By Jeff White (firstname.lastname@example.org)
CHARLOTTESVILLE — University of Virginia men’s basketball player Darius Thompson shares an apartment with several teammates, including London Perrantes. Thompson and Perrantes had little interaction Monday, though, before the team left for Columbus, Ohio.
Perrantes, who stayed behind in Charlottesville, was recovering from the appendectomy he had Sunday. And so he wasn’t able to offer much advice to Thompson, who replaced Perrantes in the starting lineup Tuesday night against Ohio State in the Big Ten/ACC Challenge.
“He was laid up in bed before we left, so I really didn’t get to talk much to him,” Thompson recalled Thursday after practice at John Paul Jones Arena. “But when I came back, he said he liked how I was being aggressive and I needed to keep that up.”
There was a lot to like about Thompson’s performance in the 10th-ranked Cavaliers’ 64-58 win over the Buckeyes. In his third start of the season — and first at point guard — the 6-4, 196-pound redshirt sophomore contributed 12 points, six assists and two rebounds in a career-high 36 minutes.
“I was just going out there to do whatever I could to help the team,” Thompson said.
The Cavaliers missed Perrantes, a 6-2 junior who was the MVP of last month’s Charleston (S.C.) Classic, “but I thought Darius did a great job stepping in,” senior guard Malcolm Brogdon said.
Thompson, who sat out last season after transferring to UVA from Tennessee, hit 5 of 8 shots from the floor against Ohio State, including 2 of 3 from beyond the arc.
“We’re a veteran team that has depth,” head coach Tony Bennett said in Columbus. “I’ve talked about that a lot this year. So it was an opportunity to see if we were a veteran team that had legitimate depth, and I think that showed against a team that’s talented [but inexperienced]. Darius did a good job.”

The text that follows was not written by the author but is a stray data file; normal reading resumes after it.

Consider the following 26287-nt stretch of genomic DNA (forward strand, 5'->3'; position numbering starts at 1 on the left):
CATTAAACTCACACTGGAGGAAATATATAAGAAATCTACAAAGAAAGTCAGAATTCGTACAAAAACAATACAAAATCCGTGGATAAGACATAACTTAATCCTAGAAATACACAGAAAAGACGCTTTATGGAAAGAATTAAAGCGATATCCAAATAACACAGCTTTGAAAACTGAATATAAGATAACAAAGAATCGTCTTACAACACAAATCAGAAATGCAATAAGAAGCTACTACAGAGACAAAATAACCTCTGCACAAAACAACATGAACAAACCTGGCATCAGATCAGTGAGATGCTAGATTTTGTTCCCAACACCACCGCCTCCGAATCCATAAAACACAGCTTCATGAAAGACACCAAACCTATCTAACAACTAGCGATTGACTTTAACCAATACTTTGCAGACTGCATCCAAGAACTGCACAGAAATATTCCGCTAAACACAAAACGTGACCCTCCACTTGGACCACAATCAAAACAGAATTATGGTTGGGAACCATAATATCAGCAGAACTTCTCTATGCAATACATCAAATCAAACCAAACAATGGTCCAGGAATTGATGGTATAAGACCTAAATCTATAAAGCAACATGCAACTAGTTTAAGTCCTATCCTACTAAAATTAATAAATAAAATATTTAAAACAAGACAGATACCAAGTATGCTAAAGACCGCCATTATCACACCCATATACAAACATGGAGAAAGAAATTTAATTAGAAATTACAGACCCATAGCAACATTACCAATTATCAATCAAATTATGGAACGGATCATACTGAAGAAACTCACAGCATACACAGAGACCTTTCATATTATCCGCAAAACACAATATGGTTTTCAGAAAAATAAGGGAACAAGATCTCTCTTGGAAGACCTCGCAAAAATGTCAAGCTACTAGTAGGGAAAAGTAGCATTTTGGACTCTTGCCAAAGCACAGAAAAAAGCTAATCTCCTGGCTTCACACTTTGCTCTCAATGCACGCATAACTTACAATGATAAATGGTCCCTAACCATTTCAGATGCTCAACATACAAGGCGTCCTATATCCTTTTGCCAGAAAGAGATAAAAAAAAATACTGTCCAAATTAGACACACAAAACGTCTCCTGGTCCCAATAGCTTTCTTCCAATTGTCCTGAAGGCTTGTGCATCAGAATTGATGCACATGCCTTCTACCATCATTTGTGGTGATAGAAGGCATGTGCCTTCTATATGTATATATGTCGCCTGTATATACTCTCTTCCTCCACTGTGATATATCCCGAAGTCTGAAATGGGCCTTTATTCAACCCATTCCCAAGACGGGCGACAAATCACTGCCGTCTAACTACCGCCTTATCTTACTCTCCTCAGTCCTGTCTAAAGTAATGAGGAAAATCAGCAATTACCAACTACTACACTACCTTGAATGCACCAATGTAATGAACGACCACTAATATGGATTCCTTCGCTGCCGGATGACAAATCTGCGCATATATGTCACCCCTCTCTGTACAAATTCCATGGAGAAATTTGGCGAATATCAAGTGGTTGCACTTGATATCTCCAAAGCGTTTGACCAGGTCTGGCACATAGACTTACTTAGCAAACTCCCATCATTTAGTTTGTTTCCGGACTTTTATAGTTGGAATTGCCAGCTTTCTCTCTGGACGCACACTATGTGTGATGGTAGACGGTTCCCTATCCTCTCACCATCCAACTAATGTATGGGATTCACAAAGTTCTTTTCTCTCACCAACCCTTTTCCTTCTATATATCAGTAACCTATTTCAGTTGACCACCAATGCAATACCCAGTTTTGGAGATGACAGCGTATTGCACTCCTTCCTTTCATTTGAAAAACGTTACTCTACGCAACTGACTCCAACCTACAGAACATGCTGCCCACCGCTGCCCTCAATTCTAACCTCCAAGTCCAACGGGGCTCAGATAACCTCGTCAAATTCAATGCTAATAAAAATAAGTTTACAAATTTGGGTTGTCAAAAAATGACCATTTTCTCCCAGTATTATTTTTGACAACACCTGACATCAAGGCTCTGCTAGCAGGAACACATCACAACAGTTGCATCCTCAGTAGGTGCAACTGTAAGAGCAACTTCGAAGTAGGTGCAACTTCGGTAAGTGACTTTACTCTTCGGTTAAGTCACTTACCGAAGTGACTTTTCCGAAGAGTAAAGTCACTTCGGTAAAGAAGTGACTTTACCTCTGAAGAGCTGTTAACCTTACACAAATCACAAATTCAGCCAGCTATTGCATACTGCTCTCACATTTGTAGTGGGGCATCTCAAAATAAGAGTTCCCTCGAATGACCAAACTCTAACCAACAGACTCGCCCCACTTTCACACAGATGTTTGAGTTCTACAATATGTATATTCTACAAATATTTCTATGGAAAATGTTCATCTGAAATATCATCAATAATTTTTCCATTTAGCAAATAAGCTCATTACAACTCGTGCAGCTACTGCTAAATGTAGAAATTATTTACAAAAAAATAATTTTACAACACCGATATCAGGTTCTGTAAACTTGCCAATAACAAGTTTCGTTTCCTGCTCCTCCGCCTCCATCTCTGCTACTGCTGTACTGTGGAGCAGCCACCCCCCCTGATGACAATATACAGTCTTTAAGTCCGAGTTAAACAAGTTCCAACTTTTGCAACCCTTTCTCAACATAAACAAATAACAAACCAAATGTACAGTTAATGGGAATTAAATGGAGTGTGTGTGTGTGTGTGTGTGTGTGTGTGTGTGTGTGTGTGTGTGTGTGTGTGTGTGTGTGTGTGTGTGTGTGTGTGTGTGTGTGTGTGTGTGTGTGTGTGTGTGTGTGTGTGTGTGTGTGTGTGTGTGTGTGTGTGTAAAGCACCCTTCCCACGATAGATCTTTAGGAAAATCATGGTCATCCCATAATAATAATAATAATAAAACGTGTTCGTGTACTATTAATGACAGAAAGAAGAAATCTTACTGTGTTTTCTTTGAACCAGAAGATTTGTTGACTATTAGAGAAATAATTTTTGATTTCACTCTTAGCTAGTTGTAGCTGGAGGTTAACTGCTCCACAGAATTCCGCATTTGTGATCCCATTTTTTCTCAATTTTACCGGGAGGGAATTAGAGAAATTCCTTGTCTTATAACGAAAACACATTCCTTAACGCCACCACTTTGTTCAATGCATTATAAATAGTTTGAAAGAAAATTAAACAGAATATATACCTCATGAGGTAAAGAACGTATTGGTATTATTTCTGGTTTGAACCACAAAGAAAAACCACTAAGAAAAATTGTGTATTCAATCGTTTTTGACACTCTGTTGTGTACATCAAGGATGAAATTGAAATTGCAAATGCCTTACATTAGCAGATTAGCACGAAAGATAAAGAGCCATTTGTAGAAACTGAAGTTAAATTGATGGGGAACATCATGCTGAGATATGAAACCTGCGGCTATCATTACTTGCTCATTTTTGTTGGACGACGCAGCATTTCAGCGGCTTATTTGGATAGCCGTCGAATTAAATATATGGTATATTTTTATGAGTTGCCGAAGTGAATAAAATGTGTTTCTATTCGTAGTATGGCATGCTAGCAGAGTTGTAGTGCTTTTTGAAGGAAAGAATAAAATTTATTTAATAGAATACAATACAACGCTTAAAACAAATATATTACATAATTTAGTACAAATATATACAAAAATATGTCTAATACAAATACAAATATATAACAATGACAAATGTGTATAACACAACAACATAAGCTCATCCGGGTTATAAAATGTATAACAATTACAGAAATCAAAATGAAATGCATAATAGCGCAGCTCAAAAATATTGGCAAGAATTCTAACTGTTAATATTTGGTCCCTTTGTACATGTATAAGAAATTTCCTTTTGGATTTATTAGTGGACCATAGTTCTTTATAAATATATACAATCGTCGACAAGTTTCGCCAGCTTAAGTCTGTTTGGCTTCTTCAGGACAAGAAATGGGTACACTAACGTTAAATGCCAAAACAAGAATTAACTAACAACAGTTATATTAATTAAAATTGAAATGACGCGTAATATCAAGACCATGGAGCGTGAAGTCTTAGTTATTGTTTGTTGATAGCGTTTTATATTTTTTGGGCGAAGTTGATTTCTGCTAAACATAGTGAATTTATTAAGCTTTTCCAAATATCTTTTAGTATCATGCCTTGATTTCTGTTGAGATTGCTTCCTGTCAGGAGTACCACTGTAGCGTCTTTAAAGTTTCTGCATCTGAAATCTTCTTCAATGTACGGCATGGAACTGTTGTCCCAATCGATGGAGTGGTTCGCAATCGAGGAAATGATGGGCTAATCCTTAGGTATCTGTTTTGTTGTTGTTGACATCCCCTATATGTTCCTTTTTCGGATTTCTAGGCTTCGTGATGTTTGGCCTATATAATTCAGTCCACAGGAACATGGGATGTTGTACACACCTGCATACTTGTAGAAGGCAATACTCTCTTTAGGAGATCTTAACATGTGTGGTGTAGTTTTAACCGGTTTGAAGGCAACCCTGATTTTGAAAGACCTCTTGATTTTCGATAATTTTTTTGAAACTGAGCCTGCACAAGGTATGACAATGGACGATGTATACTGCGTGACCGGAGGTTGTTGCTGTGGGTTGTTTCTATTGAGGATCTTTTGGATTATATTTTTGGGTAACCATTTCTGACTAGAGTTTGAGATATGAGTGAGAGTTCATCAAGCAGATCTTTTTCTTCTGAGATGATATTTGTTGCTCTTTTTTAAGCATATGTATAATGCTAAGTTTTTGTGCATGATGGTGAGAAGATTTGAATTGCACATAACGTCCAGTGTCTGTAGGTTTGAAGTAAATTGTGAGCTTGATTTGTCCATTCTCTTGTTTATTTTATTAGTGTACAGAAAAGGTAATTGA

Virginia (6-1) will play twice more before breaking for final exams, and Perrantes’ status for those games remains uncertain. The first comes Saturday, when William & Mary (5-2) visits JPJ for a 2 p.m. game.
In a series that dates to 1905-06, the Cavaliers are 53-26 against the Tribe.
As a Tennessee freshman, Thompson started 10 games for a team that reached the NCAA tournament’s Sweet Sixteen. He averaged 2.6 points, 2.0 rebounds and 16.8 minutes per game and led the Volunteers in steals (36). He was second on the team in assists (87).
As a Cavalier, Thompson has played point guard, shooting guard and small forward, and his numbers reflect his value to the team. He’s averaging 7.7 points, 2.6 rebounds, 2.3 assists, 1.0 steal and 22.4 minutes per game.
After sitting out a year, Thompson said, he needed time to settle back into a comfortable rhythm on the court. “But I feel like the games we’ve had have knocked all the rust off, so I’m just going out there and playing.”
Especially impressive has been Thompson’s marksmanship. He’s shooting 57.1 percent from the floor (46.7 percent from 3-point range) and 87.5 percent from the line.
At Tennessee, Thompson shot 38.1 percent from the floor (19.5 percent from beyond the arc) and 74.2 percent from the line. Overall, he said, he’s a much better player than he was when he arrived at UVA in June 2014.
“I feel like defensively I’ve improved a lot,” Thompson said. “My shooting, I’ve worked on a lot. I’m a lot stronger than I was at Tennessee, so I feel like my game has changed a lot since I was at Tennessee.”
At Tennessee, he played for Cuonzo Martin, now the head coach at Cal, which Virginia will meet Dec. 22 at JPJ. Martin’s teams in Knoxville were known for their rugged defense, and that’s one of the trademarks of Bennett’s program at UVA, too. But it wasn’t always an easy transition for Thompson at that end of the floor.
“I’d say the defensive principles are completely different,” he said, “because in Coach Martin’s system it was more in-your-face, don’t-let-your-man-catch-the-ball, deny-the-ball type of defense. Here, the Pack Line defense is more about helping out your teammates.”
This is Bennett’s seventh year at Virginia, where his teams have not typically been known for their explosiveness on offense. This season, though, the Wahoos have scored at least 80 points five times, and they’ve averaging 78.6 per game.
“With the shot clock and new rules,” said Thompson, who excels in the open court, “we had to find easier ways to get points, and we’ve been working on getting transition buckets in practice. So I feel like we’ve got it going in the game, too.”